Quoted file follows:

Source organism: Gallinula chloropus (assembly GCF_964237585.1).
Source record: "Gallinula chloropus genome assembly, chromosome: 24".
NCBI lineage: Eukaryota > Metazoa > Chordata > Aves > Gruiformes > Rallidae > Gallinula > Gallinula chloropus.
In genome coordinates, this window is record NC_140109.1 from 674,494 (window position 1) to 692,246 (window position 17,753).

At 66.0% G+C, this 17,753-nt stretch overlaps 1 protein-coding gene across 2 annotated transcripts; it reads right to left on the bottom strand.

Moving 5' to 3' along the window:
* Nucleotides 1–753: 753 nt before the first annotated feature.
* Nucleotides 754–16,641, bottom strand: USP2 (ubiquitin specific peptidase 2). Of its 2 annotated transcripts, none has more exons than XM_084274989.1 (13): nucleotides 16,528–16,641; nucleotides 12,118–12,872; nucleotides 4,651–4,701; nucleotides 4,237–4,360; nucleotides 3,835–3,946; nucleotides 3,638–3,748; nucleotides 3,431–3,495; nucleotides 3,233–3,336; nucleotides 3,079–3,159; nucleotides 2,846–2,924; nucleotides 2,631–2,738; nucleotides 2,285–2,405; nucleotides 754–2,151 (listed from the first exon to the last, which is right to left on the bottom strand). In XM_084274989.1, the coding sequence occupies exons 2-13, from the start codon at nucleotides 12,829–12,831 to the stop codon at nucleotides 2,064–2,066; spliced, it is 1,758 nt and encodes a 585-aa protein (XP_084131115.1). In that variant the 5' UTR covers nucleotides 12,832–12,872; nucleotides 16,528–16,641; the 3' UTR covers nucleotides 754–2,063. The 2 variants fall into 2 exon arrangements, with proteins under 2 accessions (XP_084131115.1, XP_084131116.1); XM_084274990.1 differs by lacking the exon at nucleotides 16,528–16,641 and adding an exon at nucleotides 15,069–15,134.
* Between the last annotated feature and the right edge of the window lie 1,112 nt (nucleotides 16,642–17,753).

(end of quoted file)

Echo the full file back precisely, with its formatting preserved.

Source organism: Gallinula chloropus (assembly GCF_964237585.1).
Source record: "Gallinula chloropus genome assembly, chromosome: 24".
NCBI lineage: Eukaryota > Metazoa > Chordata > Aves > Gruiformes > Rallidae > Gallinula > Gallinula chloropus.
In genome coordinates, this window is record NC_140109.1 from 674,494 (window position 1) to 692,246 (window position 17,753).

At 66.0% G+C, this 17,753-nt stretch overlaps 1 protein-coding gene across 2 annotated transcripts; it reads right to left on the bottom strand.

Moving 5' to 3' along the window:
* Nucleotides 1–753: 753 nt before the first annotated feature.
* Nucleotides 754–16,641, bottom strand: USP2 (ubiquitin specific peptidase 2). Of its 2 annotated transcripts, none has more exons than XM_084274989.1 (13): nucleotides 16,528–16,641; nucleotides 12,118–12,872; nucleotides 4,651–4,701; nucleotides 4,237–4,360; nucleotides 3,835–3,946; nucleotides 3,638–3,748; nucleotides 3,431–3,495; nucleotides 3,233–3,336; nucleotides 3,079–3,159; nucleotides 2,846–2,924; nucleotides 2,631–2,738; nucleotides 2,285–2,405; nucleotides 754–2,151 (listed from the first exon to the last, which is right to left on the bottom strand). In XM_084274989.1, the coding sequence occupies exons 2-13, from the start codon at nucleotides 12,829–12,831 to the stop codon at nucleotides 2,064–2,066; spliced, it is 1,758 nt and encodes a 585-aa protein (XP_084131115.1). In that variant the 5' UTR covers nucleotides 12,832–12,872; nucleotides 16,528–16,641; the 3' UTR covers nucleotides 754–2,063. The 2 variants fall into 2 exon arrangements, with proteins under 2 accessions (XP_084131115.1, XP_084131116.1); XM_084274990.1 differs by lacking the exon at nucleotides 16,528–16,641 and adding an exon at nucleotides 15,069–15,134.
* Between the last annotated feature and the right edge of the window lie 1,112 nt (nucleotides 16,642–17,753).